I am just (literally minutes ago) back from NCTE and ALAN, which were amazing and inspiring, and I promise to post lots of pictures once I find my camera and sleep a bit. But this post absolutely could not wait…because it’s about Fibonacci. And as of midnight, today is 11/23 (1 1 2 3) — an official Fibonacci day! If you’re confused, read on…
My main character in SUGAR AND ICE (coming Dec. 7, 2010) is a math lover as well as a figure skater, and she’s working on a project on Fibonacci numbers in nature and life. They fascinate her. They fascinate me, too (coincidentally enough), and they also fascinate Greg Pincus, a social media guy and author who has a Fibonacci book coming out with Arthur A. Levine Books down the road. Greg thought it might be fun for us to visit one another’s blogs and chat a little about Fibonacci. Why today? Here’s the explanation of Fibonacci numbers Claire gives her friend Tasanee in SUGAR AND ICE.
"Fibonacci. He was an old math guy who wrote about this sequence of numbers." Claire pulled a notebook out of her bag and flipped to her first page of notes. "Look."
0, 1, 1, 2, 3, 5, 8, 13, 21, 34, 55, 89, 144, 233, 377…
"You start with zero and one, and then each number in the sequence is the sum of the two numbers before it. So zero plus one is one. Then one plus one is two. Two plus three is five. Then eight. Then twenty one. And so on."
(Claire goes on to explain that these numbers have special properties when you add them, and that they show up in nature and art.)
See why 11-23 was a good day for Greg and I to talk Fibonacci? I’ll let him pick up the story now…
I’ve always loved numbers and patterns much more than I loved hardcore, computational math, so when I first encountered the Fibonacci sequence in school, it stuck with me. It’s not that I used the sequence in my day-to-day student life, but for me there was an elegance… a simplicity… dare I say a poetry in the way the numbers worked together.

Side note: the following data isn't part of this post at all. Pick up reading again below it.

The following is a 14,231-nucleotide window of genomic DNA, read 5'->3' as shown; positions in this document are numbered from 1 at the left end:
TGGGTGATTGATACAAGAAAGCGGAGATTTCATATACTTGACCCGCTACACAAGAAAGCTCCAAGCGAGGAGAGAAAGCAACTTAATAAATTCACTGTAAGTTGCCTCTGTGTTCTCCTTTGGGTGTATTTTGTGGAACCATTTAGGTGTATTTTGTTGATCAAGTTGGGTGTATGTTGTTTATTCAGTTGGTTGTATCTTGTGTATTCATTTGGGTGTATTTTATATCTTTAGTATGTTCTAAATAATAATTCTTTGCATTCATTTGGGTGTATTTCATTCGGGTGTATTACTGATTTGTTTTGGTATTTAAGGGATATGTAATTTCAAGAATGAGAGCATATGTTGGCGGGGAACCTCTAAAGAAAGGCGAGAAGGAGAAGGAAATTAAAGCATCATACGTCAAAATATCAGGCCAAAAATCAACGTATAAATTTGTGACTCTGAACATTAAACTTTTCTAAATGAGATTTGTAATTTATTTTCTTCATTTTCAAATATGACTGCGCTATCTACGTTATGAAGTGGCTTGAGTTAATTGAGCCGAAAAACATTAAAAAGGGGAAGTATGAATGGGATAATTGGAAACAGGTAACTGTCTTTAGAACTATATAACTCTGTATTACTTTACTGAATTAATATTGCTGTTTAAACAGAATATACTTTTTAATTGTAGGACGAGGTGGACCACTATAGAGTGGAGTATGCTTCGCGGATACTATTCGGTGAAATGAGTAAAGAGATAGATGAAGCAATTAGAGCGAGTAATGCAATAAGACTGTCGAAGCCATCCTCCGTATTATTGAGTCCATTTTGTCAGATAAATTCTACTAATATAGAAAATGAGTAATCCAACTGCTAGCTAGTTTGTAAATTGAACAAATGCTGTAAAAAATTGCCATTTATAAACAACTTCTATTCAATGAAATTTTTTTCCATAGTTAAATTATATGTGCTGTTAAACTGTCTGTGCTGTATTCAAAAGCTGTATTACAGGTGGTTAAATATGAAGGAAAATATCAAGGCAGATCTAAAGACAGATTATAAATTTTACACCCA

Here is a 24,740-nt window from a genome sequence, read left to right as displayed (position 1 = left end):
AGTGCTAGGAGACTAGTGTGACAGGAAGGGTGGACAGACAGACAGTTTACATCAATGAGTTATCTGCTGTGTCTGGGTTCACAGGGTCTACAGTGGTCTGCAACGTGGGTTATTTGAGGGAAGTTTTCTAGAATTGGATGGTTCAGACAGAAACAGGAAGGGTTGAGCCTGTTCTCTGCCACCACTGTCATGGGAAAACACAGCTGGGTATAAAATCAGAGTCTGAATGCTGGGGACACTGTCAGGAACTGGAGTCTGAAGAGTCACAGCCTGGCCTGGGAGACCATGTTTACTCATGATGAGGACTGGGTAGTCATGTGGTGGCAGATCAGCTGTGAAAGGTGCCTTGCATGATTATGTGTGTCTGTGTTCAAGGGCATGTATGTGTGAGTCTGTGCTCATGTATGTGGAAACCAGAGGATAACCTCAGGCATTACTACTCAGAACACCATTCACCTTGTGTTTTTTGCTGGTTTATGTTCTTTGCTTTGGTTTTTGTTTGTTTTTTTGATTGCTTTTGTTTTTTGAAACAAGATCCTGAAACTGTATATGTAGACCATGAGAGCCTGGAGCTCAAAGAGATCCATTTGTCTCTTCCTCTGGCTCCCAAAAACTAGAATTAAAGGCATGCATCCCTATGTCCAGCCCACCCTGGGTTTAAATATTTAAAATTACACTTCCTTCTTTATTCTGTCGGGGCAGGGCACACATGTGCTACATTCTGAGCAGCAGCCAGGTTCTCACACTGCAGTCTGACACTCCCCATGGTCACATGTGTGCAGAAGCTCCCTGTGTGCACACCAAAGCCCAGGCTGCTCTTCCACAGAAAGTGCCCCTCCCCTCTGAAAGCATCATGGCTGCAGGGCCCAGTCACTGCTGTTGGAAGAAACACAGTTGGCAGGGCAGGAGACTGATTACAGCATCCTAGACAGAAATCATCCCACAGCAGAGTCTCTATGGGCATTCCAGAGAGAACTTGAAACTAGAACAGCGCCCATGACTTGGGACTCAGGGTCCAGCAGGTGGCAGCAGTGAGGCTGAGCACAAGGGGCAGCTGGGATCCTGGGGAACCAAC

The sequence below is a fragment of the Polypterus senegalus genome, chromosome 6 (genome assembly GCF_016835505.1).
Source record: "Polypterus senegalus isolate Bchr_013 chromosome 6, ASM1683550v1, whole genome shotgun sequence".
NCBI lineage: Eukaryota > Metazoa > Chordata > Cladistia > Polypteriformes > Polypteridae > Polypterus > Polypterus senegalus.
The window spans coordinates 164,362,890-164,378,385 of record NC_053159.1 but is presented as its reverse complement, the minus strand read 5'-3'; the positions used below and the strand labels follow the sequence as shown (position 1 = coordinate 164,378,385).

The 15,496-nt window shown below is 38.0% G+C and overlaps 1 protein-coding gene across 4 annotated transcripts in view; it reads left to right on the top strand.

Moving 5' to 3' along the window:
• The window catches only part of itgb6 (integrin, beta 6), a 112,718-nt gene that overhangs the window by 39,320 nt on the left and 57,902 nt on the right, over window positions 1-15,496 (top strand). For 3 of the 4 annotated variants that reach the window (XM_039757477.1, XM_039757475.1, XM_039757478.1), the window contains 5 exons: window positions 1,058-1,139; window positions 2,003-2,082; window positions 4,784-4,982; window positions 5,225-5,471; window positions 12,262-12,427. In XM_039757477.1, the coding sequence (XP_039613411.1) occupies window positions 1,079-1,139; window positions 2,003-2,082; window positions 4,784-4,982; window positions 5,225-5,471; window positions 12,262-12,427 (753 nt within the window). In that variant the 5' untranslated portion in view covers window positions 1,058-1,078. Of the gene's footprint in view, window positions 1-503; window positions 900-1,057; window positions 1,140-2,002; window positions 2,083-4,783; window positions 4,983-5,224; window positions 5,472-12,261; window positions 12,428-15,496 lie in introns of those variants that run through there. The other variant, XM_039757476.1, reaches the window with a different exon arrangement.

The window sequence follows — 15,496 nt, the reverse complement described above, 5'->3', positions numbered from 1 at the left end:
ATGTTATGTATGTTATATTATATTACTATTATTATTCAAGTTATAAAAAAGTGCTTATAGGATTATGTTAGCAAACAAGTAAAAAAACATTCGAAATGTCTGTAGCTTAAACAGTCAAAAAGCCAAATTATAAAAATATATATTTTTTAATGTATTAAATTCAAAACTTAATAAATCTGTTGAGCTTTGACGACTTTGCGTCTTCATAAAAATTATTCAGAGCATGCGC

The Fibonacci sequence rarely factored into my adult life or my writing career as a screenwriter/poet either. But I never forget about it… and a few years back I had what I’d call a Reese’s moment: I combined the sequence with poetry and thought they tasted great together.
Many people had made that combo before me, I know, but I ended up focusing on a simple combination of the two: six line poems where the syllable count follows the Fibonacci sequence (lines of 1, 1, 2, 3, 5, and 8 syllables for a total of 20 syllable poems). I called the poems Fibs and would often begin my writing day by creating a few.
The form is definitely not easy, but the restrictions helped me focus on the importance of word choice. Eventually, I decided to share the admittedly geeky form with folks via my blog (http://gottabook.blogspot.com/2006/04/fib.html) to celebrate National Poetry Month. I invited others to create Fibs… and something entirely unexpected happened.
It turns out that the Fibonacci sequence and the golden ratio derived from it have stuck in a lot of people’s heads. Some people use Fibonacci often: musicians, actuaries, stock traders, and knitters among them. A lot of other people enjoyed mixing poetry with something else that sparked them. Fibs spread far and wide and fast.
Within two weeks of my original post, nearly 1,000 poems had been left in the comments of my blog, hundreds and hundreds of people worldwide were writing Fibs and posting them on their own sites, and the story of the viral spread of this odd poetic form had landed me in the New York Times (http://www.nytimes.com/2006/04/14/books/14fibo.html).
A second unexpected thing happened, too: in large part because of the excitement, I got a book deal. I’m currently working on a novel – a novel!!!! – called The 14 Fabulous Fibs of Gregory K. for Arthur A. Levine Books (an imprint of Scholastic) that includes Fibonacci, Fibs, and much more.
Despite my own excitement when I first discovered the sequence, I had never realized that if you look around, Fibonacci is everywhere. Not just visible in nature or in, say, the Twitter design (http://mashable.com/2010/09/29/new-twitter-golden-ratio/) but invisibly lurking somewhere in the back of a whole slew of brains, planted there by a teacher or a book or a random encounter with the sequence. And frankly, I think that’s poetic, too.
Isn’t that awesome? I love Greg’s enthusiasm for this topic & can’t wait for his 14 FABULOUS FIBS book!
If you want to chat more about Fibonacci numbers (and read a short related excerpt of SUGAR AND ICE) head on over to Greg’s blog, GottaBook, later on for my guest post there.